Sunscreen And Melanoma: Is Our Prevention Message Correct Other

Length: 4 pages Sources: 4 Subject: Disease Type: Other Paper: #35369489 Related Topics: Radiation, Skin Care, Patient Protection, Environmental Protection
Excerpt from Other :

¶ … Sunscreen and melanoma: Is our prevention message correct

The idea that sunscreen is an effective weapon against melanoma has become so commonly cited it has become a cliche: not only do primary care providers make the recommendation to wear sunscreen with a SPF over 15 -- even magazines and popular memes underline this advice. However, according to Planta (2011), evidence-based research does not support the idea that sunscreen protects against cutaneous malignant melanoma (CMM). In fact, although rates of sunscreen use have increased in recent years, the rates of this particularly deadly form of melanoma have also continued to rise at a rate of 3% per annum (Planta 2011). There is also a correlation between the use of sunblock and the likelihood of developing sunburns, which leads to an elevated risk of developing melanoma. Even children whose parents applied sunblock...


The U.S. Environmental Protection Agency concluded "there is no evidence that sunscreens protect you from malignant melanoma" (Planta 2011).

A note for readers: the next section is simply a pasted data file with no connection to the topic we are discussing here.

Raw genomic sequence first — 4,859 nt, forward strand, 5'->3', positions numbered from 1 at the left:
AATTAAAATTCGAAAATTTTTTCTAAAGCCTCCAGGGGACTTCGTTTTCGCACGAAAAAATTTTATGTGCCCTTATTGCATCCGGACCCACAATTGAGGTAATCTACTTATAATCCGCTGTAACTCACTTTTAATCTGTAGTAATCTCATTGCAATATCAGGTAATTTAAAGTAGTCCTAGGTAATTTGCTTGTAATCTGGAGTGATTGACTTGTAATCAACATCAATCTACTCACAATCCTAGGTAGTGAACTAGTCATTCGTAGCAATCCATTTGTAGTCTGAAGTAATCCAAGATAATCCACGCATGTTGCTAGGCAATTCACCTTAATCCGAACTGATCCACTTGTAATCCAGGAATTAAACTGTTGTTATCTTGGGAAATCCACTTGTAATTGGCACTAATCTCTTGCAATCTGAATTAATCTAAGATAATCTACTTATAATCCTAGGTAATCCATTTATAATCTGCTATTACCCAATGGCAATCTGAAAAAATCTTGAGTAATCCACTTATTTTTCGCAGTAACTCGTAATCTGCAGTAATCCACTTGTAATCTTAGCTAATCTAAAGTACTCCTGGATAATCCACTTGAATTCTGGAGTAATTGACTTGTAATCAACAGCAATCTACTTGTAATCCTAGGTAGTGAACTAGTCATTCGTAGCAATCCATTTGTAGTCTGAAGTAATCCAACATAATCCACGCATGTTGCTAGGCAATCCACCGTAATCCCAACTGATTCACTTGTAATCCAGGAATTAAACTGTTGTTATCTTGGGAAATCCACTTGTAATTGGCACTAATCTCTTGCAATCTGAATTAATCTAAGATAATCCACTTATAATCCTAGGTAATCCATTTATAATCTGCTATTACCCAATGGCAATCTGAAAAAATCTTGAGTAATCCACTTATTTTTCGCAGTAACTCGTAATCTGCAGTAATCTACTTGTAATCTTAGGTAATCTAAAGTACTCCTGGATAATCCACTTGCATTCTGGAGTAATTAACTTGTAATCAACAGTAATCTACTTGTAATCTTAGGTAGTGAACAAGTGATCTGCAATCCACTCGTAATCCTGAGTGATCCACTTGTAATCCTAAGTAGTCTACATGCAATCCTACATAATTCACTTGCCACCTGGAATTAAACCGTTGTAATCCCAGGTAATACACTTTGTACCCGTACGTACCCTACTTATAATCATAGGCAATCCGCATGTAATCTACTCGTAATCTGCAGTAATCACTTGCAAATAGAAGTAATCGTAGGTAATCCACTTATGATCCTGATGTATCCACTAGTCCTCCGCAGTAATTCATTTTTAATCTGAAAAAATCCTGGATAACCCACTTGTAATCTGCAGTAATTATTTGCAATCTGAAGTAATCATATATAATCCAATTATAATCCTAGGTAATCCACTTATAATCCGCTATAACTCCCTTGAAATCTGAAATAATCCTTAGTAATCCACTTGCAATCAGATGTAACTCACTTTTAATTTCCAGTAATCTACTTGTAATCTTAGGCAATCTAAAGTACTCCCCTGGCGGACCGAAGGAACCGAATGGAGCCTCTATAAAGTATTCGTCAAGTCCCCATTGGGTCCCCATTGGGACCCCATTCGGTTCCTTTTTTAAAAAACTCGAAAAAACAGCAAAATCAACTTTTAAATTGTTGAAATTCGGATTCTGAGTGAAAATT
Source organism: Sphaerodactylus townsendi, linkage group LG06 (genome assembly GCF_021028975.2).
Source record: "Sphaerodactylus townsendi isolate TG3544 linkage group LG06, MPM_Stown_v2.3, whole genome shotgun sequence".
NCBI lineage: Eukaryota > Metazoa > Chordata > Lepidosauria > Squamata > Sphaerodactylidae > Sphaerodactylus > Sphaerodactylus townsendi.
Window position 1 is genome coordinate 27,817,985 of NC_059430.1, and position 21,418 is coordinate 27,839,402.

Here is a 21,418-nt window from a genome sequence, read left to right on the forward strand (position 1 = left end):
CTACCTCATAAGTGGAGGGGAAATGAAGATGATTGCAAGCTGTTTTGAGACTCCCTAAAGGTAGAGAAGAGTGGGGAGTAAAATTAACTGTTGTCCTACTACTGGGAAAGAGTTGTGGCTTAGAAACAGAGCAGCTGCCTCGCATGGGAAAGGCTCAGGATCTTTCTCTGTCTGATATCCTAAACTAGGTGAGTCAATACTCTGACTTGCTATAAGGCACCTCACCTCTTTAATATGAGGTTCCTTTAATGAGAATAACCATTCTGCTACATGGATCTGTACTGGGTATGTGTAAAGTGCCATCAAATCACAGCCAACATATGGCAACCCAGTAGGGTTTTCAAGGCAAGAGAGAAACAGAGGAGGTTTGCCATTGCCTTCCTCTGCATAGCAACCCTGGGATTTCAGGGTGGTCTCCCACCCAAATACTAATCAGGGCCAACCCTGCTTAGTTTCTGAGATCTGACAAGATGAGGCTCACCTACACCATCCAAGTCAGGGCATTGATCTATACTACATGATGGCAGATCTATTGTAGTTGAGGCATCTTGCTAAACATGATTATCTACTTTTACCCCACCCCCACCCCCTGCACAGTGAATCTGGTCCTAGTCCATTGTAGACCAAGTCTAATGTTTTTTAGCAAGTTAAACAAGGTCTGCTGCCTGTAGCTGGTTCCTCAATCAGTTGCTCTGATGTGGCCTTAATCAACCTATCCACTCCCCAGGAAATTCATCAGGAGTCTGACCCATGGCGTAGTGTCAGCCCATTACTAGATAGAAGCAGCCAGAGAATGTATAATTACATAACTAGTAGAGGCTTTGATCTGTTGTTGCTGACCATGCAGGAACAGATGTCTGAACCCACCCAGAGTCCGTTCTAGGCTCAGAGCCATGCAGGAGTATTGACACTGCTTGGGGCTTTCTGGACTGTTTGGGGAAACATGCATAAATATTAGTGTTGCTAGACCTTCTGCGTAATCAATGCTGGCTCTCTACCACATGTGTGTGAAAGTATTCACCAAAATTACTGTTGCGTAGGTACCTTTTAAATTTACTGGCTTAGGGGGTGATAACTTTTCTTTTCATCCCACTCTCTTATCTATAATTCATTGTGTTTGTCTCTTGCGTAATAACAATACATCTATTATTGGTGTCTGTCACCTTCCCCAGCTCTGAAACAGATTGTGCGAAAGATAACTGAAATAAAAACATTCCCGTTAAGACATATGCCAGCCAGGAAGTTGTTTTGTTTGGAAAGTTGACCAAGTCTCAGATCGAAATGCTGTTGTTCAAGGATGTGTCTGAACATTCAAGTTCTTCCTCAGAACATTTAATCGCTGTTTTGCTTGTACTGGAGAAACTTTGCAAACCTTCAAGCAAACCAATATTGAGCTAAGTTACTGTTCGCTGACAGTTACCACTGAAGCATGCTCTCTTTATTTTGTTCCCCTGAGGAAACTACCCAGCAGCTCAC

It should be noted that studies are contradictory regarding sunscreen efficacy overall in terms of preventing skin cancer of all varieties: according to some studies, sunblock may be useful in reducing the risks of squamous cell carcinoma but not basal cell carcinoma. While "although there is convincing evidence that nonmelanoma skin cancer is related to cumulative sun exposure, there is less evidence of that association with CMM. If CMM were related to cumulative sun exposure, one would expect that outdoor workers would have a greater incidence of CMM than indoor workers. However, that is not the case" (Planta 2011). In fact, CCM is increasing most rapidly amongst individuals who spend the bulk of their hours indoors and who receive three to nine times less solar UV radiation than those who spend most of their time outside. "Furthermore, there is a higher incidence of CMM among whites living in northern states such Delaware, Vermont, and New Hampshire (>30 per 100,000), which enjoy less year-round sunlight and UV radiation than southern states such as Texas, Florida, Arizona, and New Mexico (

Sources Used in Documents:


Planta, M. (2011). Sunscreen and melanoma: Is our prevention message correct? Journal of the American Board of Family Medicine, 24 (6): 735-739. Retrieved from:

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